Janmort Leas., Inc. v. Econo-Car Intern., 475 F. Supp. 1282 (E.D.N.Y. 1979)

US District Court for the Eastern District of New York - 475 F. Supp. 1282 (E.D.N.Y. 1979)
August 8, 1979

475 F. Supp. 1282 (1979)

JANMORT LEASING, INC. and Morton C. Kirschbaum, Plaintiffs,
ECONO-CAR INTERNATIONAL, INC., Gelco Corporation and Feld Truck Rental, Inc., Defendants.

No. 77 C 1936.

United States District Court, E. D. New York.

August 8, 1979.

*1283 *1284 *1285 Vincenti & Schickler, New York City, by Arnold S. Schickler, Jesse Alan Epstein, New York City, for plaintiffs.

Burns, Jackson, Miller, Summit & Jacoby, New York City, by Lawrence C. Gibbs, Stuart A. Jackson, New York City, for defendants.


NEAHER, District Judge.

In this action alleging antitrust, contract and tort claims, the court is called upon to decide whether plaintiffs are entitled to preliminary injunctive relief and whether certain claims are subject to arbitration. The background facts are as follows:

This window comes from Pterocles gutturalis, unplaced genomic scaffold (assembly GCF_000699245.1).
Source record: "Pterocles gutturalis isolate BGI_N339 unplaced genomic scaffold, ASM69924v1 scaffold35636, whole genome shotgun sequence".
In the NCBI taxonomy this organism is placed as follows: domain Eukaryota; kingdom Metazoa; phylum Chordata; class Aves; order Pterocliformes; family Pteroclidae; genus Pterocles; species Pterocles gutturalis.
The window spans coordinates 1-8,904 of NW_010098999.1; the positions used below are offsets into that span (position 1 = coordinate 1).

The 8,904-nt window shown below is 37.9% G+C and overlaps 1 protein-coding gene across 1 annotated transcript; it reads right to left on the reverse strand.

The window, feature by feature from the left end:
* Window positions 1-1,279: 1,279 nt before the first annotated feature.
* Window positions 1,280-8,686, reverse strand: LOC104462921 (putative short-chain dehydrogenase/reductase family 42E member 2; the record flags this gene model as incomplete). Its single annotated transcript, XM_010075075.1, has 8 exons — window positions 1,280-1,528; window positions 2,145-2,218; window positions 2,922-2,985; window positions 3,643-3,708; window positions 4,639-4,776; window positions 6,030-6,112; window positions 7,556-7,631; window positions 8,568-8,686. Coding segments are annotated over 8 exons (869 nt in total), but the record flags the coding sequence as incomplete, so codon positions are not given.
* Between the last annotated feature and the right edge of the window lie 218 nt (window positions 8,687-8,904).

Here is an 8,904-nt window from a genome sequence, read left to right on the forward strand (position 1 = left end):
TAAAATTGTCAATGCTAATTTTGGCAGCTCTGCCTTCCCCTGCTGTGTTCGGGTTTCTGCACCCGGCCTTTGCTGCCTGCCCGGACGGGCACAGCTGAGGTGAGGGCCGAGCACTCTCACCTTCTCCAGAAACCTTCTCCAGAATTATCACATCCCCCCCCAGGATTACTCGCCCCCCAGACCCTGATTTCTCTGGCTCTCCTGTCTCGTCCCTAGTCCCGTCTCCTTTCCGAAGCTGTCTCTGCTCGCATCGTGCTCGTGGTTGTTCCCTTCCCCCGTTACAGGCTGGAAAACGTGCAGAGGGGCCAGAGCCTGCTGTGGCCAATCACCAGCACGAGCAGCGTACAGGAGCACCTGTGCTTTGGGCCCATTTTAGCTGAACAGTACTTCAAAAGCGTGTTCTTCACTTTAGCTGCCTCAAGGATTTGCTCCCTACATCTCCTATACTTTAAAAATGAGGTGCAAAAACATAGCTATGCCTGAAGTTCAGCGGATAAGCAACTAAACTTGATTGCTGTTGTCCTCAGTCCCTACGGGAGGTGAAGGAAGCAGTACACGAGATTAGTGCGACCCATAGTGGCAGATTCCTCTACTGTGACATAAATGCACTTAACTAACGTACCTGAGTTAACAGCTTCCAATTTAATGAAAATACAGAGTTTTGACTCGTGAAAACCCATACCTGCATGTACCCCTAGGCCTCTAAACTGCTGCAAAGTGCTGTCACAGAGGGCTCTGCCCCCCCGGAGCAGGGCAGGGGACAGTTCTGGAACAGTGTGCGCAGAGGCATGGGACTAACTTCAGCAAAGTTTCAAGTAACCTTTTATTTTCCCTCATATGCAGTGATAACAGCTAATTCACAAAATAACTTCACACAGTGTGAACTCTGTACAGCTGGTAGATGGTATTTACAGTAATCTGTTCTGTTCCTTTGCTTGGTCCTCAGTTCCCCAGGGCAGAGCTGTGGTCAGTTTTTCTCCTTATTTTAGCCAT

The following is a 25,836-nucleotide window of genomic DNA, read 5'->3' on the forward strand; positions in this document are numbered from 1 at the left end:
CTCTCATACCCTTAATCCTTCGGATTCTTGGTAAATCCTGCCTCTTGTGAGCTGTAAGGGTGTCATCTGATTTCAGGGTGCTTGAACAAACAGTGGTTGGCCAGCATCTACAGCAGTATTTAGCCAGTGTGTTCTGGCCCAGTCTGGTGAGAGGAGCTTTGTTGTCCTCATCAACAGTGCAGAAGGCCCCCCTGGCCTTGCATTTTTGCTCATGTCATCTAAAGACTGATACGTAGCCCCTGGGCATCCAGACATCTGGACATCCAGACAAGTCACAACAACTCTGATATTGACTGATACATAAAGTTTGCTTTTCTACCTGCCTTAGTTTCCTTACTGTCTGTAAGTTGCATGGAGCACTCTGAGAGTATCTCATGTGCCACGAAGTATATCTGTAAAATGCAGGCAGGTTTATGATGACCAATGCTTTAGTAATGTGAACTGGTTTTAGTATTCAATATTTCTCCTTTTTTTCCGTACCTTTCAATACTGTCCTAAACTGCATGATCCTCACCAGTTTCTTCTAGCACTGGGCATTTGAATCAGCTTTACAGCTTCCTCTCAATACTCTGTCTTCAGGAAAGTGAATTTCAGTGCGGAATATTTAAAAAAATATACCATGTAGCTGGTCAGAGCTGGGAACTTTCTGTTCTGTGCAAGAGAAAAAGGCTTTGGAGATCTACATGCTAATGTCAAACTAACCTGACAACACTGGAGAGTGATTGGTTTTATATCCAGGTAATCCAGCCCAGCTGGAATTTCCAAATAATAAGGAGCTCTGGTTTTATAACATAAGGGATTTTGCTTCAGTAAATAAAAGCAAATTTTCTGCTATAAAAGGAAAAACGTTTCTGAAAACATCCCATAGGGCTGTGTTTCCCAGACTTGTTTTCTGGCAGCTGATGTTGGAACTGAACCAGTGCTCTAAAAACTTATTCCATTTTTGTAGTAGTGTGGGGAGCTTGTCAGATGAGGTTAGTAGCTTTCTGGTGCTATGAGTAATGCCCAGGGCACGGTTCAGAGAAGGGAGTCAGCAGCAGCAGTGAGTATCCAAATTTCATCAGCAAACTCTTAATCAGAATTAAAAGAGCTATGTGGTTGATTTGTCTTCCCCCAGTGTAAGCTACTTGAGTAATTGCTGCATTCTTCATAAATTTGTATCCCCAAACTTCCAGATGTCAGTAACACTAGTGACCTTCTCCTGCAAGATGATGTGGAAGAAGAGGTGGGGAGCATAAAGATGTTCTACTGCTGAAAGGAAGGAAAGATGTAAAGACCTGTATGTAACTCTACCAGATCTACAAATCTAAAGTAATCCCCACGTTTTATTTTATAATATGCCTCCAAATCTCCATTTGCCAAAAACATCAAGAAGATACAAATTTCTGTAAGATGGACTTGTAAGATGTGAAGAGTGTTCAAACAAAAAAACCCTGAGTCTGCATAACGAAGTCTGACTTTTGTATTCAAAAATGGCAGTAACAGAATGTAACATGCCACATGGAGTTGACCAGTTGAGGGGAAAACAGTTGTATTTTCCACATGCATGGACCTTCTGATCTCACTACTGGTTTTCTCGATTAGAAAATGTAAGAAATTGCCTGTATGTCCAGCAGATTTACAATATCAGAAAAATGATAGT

Plaintiff Janmort Leasing, Inc. ("Janmort"), a New York corporation, is engaged in the rental and leasing of automobiles and trucks in the New York metropolitan area and in the State of Florida pursuant to three franchise agreements with defendant Econo-Car International, Inc. ("ECI"), a Delaware corporation and wholly-owned subsidiary of Gelco Corporation ("Gelco"), a Minnesota corporation with its principal place of business in Eden Prairie. Invoking the court's jurisdiction under 28 U.S.C. §§ 1331 and 1332 (and, presumably, § 1337), Janmort and its president, Morton C. Kirschbaum, have filed a lengthy amended complaint[1] in which they allege that defendants Gelco, ECI and Feld Truck Rental, Inc. ("Feld"), another wholly-owned (and Minnesota-based) Gelco subsidiary, have engaged in conduct proscribed by the Sherman, Clayton and Robinson-Patman Acts *1286 (Count I); breached fiduciary duties owed to Janmort (Count II); tortiously interfered with the contractual relationship between Janmort and ECI (Count IV); and converted rebates and allowances properly due to Janmort (Count VI), all as "part of a plan and scheme directed against the general public" (Count X, ¶ 107). Plaintiffs also claim that ECI fraudulently induced Janmort to enter into the franchise agreements (Count V); exploited its greatly superior bargaining power by compelling Janmort to assent to a series of purportedly unconscionable contract provisions (Count VII); breached its obligations under the three franchise agreements (Count III), including its obligation accurately to bill Janmort for sums due and owing, by virtue of which ECI has been unjustly enriched (Count VIII); and has sought to exact from both plaintiffs usurious interest payments in connection with loans of money and forebearances of debts embodied in the franchise agreements (Count IX). To redress the injuries they claim they have thus sustained, plaintiffs request declaratory and injunctive relief, an award of many millions of dollars in actual and exemplary damages, and reformation of the franchise agreements.